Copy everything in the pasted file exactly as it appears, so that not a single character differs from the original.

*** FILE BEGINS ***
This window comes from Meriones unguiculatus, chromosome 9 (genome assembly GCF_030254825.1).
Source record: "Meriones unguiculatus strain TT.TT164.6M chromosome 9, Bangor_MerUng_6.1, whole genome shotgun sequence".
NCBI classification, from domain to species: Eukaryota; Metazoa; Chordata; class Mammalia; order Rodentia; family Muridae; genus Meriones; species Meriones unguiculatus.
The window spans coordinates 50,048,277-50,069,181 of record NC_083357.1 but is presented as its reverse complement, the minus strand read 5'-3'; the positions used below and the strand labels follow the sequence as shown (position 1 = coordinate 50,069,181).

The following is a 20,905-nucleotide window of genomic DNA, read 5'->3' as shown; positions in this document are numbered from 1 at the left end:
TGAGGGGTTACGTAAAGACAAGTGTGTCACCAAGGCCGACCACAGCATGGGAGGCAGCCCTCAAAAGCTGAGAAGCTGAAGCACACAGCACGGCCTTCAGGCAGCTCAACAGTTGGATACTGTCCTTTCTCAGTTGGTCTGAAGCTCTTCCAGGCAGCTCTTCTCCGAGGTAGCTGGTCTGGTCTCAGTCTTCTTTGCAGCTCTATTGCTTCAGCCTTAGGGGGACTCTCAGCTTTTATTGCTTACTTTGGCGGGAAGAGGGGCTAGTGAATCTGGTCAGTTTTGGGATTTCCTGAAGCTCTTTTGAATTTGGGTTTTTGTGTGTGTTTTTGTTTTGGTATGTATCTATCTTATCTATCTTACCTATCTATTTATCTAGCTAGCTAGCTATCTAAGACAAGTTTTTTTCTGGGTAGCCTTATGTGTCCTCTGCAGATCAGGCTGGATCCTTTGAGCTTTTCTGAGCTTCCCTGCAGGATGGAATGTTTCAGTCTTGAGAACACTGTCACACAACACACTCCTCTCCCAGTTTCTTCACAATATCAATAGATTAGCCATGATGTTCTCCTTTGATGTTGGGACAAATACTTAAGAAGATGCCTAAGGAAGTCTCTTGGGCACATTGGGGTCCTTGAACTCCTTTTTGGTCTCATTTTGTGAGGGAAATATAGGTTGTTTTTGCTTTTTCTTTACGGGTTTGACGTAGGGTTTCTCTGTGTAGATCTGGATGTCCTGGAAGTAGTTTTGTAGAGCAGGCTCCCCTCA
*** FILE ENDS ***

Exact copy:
This window comes from Meriones unguiculatus, chromosome 9 (genome assembly GCF_030254825.1).
Source record: "Meriones unguiculatus strain TT.TT164.6M chromosome 9, Bangor_MerUng_6.1, whole genome shotgun sequence".
NCBI classification, from domain to species: Eukaryota; Metazoa; Chordata; class Mammalia; order Rodentia; family Muridae; genus Meriones; species Meriones unguiculatus.
The window spans coordinates 50,048,277-50,069,181 of record NC_083357.1 but is presented as its reverse complement, the minus strand read 5'-3'; the positions used below and the strand labels follow the sequence as shown (position 1 = coordinate 50,069,181).

The following is a 20,905-nucleotide window of genomic DNA, read 5'->3' as shown; positions in this document are numbered from 1 at the left end:
TGAGGGGTTACGTAAAGACAAGTGTGTCACCAAGGCCGACCACAGCATGGGAGGCAGCCCTCAAAAGCTGAGAAGCTGAAGCACACAGCACGGCCTTCAGGCAGCTCAACAGTTGGATACTGTCCTTTCTCAGTTGGTCTGAAGCTCTTCCAGGCAGCTCTTCTCCGAGGTAGCTGGTCTGGTCTCAGTCTTCTTTGCAGCTCTATTGCTTCAGCCTTAGGGGGACTCTCAGCTTTTATTGCTTACTTTGGCGGGAAGAGGGGCTAGTGAATCTGGTCAGTTTTGGGATTTCCTGAAGCTCTTTTGAATTTGGGTTTTTGTGTGTGTTTTTGTTTTGGTATGTATCTATCTTATCTATCTTACCTATCTATTTATCTAGCTAGCTAGCTATCTAAGACAAGTTTTTTTCTGGGTAGCCTTATGTGTCCTCTGCAGATCAGGCTGGATCCTTTGAGCTTTTCTGAGCTTCCCTGCAGGATGGAATGTTTCAGTCTTGAGAACACTGTCACACAACACACTCCTCTCCCAGTTTCTTCACAATATCAATAGATTAGCCATGATGTTCTCCTTTGATGTTGGGACAAATACTTAAGAAGATGCCTAAGGAAGTCTCTTGGGCACATTGGGGTCCTTGAACTCCTTTTTGGTCTCATTTTGTGAGGGAAATATAGGTTGTTTTTGCTTTTTCTTTACGGGTTTGACGTAGGGTTTCTCTGTGTAGATCTGGATGTCCTGGAAGTAGTTTTGTAGAGCAGGCTCCCCTCA